Off-piste skiing in Champoluc

4th February 2019, by Nicky Holford

The soon-to-be-renovated Guglielmina hut, famed for its charismatic caretaker Alberto

The soon-to-be-renovated Guglielmina hut, famed for its charismatic caretaker Alberto

As Editor Watts reported last week, the final destination of our Aosta Valley tour took us to Champoluc and the Monterosa ski area. It’s where I’ve had some of my best off-piste adventures and memories.

On the first morning, we wake up to a blue sky day and the team at Ski 2 picks us up in a mini-bus from our campZero hotel (more on this 5-star hotel in a forthcoming feature) and drives us to Ski 2 HQ in the village centre.

While Editor Watts and Ski 2 co-owner Simon Brown shoot straight up the nearby gondola for a day of high-speed cruising on deserted and perfectly groomed pistes, I am taken to rent some fat off-piste skis and then to the Frachey funicular by John Arnold of Mindful Mountains my guide for the day. John specialises in leading and coaching off piste and all mountain skiing for all levels of skier. He also offers several courses such as Piste to Powder, ski touring and journeys skiing through the Monterosa.

As well as having wonderful piste skiing, the Monterosa ski area is an off piste playground that includes couloirs, long top to bottom runs and stunning glacier terrain.

It’s here that I ticked off a top bucket list aspiration a few years ago, which was to ski one of the longest heliski drops in the Alps: from the Col de Lys at 4200m down the epic Grenz Glacier between the Monte Rosa and Lyskamm peaks. Weaving through seracs and stunning scenery you eventually end up skirting the Gorner gletscher and on the piste at Furi in Zermatt. To return you take the cable car from Kleine Matterhorn to the slopes of Cervinia. Then it’s off piste again following a beautiful descent under the east flank of Mt. Roisetta until you reach St. Jacques back in the Ayas Valley. The lift from Frachey takes you back into the Monterosa ski area and home. I’ll never forget getting in the helicopter at Colle Bettaforca and climbing high over the tumbling glacier with the Margherita hut below clinging to a ridge on the Monte Rosa massif, and then being dropped miles from anywhere. The whole ski day is 75km.

John Arnold near the Orestes hut above Gressoney-la-Trinité

On this trip, John and I made our way to Passo Salati at 2971m on the ridge between Gressoney and Alagna. His Mindful Mountains courses not only teach you how to ski off piste but also how to feel confident skiing it. “Often it’s not the mountains we conquer, but ourselves,” he explains. “Some skiers don’t like certain snow conditions, or think it is difficult to ski. The mind set we teach is as import as what I teach about skills, technique and tactics. Together they open up the whole mountain.”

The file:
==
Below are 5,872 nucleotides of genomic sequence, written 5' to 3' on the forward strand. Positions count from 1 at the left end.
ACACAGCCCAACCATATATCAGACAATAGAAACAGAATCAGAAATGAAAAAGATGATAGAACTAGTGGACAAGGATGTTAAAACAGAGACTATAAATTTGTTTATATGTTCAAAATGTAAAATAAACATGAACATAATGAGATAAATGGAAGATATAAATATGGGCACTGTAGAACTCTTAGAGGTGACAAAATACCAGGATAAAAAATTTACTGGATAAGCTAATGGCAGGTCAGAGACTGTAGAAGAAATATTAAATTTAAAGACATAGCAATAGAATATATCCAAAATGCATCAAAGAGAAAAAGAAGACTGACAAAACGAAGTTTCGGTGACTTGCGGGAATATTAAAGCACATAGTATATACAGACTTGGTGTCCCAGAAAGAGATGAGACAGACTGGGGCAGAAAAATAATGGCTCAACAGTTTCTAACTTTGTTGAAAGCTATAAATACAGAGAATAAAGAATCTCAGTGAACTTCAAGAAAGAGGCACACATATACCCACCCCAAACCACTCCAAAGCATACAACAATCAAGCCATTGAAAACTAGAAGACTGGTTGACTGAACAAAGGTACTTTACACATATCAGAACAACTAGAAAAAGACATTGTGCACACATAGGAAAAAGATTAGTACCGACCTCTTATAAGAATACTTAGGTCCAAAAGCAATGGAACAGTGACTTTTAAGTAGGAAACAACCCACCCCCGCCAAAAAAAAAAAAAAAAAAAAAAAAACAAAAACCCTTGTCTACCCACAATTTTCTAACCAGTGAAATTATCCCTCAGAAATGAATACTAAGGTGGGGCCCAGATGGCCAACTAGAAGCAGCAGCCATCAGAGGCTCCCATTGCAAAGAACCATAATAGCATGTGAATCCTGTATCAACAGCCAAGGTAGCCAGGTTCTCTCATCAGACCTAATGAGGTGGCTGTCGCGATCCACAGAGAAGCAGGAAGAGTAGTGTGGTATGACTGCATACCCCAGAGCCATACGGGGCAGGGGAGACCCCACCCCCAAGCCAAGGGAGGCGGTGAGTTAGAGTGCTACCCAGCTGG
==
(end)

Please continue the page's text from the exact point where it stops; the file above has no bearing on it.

On the short and swift cable car ride to Indren at 3275m our lift companions all have freeride skis. The top of the cable car accesses a limitless off-piste area from the edge of the glacier. Purists have grumbled that well-known off-piste descents such as La Balme, which goes all the way to Alagna are now too easy to reach.

But there’s more than enough terrain here for every keen freerider. Those who shared our cable car seemed to disappear and we were quickly left alone to traverse to some excellent snow and descend past the Indren glacier to our route down the Eagle couloir. Weaving in and out of some rather challenging snow, John expertly managed to find some nice pockets of powder protected from the wind.

Heading to Alagna through a gully reached from Passo Salati

From there we headed downward past the Orestes hut to the mid station of the Salati gondola at Gabiet, making a total descent of almost 1000m. John imparts snippets of information on our journey as we drink in the magnificent views enjoying our isolation.

For old times’ sake, our second run was from Passo Salati into the Olen Valley where we skied past the remains of the Guglielmina hut that burned down a few years ago.

I had stayed at the hut several times. It was famed for its charismatic caretaker, Alberto, and its legendary wine cellar (more than 7,000 bottles perished in the fire). But there’s good news, John tells me, as it’s been bought and there are plans for its renovation.

We skied far right into the shadows, where John managed to find a few turns of fresh snow. From there we joined the piste and skied to the base of the Alagna cablecar at Pianalunga.

After a quick snack for lunch at the Bar Passo del Salati, where we were given a few anti pasta tasters by the colourful custodian Giuliano, while listening to his eclectic music choice and cheery tales, it was back up to Indren. On this run, we passed the glacier and kept high and right to enter the Grand couloir. It was a lovely long run that took us once again to the mid station of the Salati gondola at Gabiet.

Nicky finding the piste home after a grappa at the Rifugio Vieux Crest

With daylight running out, we blasted back on the pistes, via Stafal and Colle Bettaforca until we reached a little hamlet where you can stay in the Rifugio Vieux Crest. A quick grappa later, we emerged to the setting sun. The sky was a vision of fire: reds, pinks and burning crimson.

A final off-piste encounter led us across wet grass to reach the final piste home.

At the end of our day John reckoned we might have skied one per cent of the off-piste possibilities. Perhaps I’ll have to join one of his off-piste courses or adventures to find out more.

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